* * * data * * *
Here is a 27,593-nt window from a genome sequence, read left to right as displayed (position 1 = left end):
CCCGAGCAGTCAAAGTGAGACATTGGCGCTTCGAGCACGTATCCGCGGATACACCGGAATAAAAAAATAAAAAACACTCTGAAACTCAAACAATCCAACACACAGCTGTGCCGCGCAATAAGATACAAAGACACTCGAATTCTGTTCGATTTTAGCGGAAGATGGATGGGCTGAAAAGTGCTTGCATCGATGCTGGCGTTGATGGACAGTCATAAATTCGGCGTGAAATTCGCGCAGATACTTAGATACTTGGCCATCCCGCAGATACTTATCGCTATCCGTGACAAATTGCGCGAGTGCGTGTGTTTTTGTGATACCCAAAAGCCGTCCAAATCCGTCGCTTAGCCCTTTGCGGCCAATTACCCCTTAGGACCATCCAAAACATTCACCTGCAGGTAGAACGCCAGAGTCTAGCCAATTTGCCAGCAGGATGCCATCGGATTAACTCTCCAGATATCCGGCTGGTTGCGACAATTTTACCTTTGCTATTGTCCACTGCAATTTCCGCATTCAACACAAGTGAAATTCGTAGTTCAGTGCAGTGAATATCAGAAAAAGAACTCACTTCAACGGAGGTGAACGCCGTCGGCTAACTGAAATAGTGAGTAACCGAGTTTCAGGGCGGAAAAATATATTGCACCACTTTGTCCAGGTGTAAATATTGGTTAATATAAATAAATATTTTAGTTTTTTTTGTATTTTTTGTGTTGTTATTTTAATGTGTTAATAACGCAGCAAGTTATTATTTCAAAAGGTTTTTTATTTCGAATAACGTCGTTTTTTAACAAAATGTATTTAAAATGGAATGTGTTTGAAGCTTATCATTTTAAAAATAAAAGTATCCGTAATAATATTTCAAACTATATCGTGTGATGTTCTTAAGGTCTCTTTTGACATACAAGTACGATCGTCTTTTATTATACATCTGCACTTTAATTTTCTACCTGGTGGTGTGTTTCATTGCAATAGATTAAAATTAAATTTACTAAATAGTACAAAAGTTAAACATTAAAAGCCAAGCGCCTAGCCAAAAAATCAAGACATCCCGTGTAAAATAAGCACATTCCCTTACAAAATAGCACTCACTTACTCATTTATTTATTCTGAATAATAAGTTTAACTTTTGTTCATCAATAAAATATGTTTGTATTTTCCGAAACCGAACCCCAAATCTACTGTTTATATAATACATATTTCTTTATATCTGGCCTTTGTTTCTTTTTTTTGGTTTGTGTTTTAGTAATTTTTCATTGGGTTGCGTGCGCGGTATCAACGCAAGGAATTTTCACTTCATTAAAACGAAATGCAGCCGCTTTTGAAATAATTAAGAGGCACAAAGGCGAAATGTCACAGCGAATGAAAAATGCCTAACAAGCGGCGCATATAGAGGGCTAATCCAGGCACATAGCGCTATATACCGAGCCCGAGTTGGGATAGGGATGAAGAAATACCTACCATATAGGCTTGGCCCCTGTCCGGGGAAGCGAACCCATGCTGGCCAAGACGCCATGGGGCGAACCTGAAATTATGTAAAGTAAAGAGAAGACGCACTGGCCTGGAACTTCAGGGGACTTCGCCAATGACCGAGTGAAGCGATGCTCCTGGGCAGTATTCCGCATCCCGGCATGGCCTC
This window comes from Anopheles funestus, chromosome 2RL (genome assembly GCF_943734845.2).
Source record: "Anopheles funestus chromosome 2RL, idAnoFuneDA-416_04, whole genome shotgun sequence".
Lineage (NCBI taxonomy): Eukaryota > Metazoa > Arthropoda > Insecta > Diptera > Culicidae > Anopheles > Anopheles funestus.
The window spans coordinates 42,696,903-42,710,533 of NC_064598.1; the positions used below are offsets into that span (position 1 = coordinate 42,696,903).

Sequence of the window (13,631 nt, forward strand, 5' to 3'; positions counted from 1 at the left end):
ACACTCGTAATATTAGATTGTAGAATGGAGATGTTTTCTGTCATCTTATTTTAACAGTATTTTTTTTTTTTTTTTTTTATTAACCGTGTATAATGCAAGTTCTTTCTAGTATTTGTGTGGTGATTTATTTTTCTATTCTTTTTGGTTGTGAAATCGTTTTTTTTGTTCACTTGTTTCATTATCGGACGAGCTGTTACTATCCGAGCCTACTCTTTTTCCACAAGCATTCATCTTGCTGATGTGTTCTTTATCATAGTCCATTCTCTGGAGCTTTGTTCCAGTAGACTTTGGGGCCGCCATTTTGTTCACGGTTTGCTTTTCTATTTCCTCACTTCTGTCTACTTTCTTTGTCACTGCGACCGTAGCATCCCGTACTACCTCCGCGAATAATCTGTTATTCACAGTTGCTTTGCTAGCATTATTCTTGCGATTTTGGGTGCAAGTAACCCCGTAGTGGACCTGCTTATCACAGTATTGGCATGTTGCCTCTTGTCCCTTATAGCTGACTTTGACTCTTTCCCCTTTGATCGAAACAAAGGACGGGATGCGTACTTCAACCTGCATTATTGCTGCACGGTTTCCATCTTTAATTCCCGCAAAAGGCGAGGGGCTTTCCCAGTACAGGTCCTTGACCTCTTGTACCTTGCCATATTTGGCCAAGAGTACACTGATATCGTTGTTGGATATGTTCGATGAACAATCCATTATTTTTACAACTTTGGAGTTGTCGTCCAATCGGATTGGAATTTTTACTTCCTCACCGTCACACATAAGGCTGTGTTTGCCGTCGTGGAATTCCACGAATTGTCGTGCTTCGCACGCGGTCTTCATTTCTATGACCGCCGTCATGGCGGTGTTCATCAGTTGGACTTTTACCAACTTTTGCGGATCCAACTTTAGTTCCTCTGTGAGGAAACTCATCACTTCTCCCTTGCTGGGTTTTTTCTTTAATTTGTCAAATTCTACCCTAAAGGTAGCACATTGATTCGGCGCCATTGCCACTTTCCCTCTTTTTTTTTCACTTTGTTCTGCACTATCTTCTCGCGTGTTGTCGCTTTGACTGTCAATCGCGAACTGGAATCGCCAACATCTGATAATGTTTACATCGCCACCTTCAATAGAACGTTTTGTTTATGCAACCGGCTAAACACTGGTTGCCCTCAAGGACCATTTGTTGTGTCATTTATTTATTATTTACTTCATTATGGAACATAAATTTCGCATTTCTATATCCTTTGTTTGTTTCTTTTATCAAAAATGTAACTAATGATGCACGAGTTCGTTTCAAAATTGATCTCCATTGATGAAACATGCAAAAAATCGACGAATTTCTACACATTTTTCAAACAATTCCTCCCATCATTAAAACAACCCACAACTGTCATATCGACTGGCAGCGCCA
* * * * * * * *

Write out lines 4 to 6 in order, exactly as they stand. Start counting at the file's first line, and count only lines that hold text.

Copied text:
Source record: "Anopheles funestus chromosome 2RL, idAnoFuneDA-416_04, whole genome shotgun sequence".
Lineage (NCBI taxonomy): Eukaryota > Metazoa > Arthropoda > Insecta > Diptera > Culicidae > Anopheles > Anopheles funestus.
The window spans coordinates 42,696,903-42,710,533 of NC_064598.1; the positions used below are offsets into that span (position 1 = coordinate 42,696,903).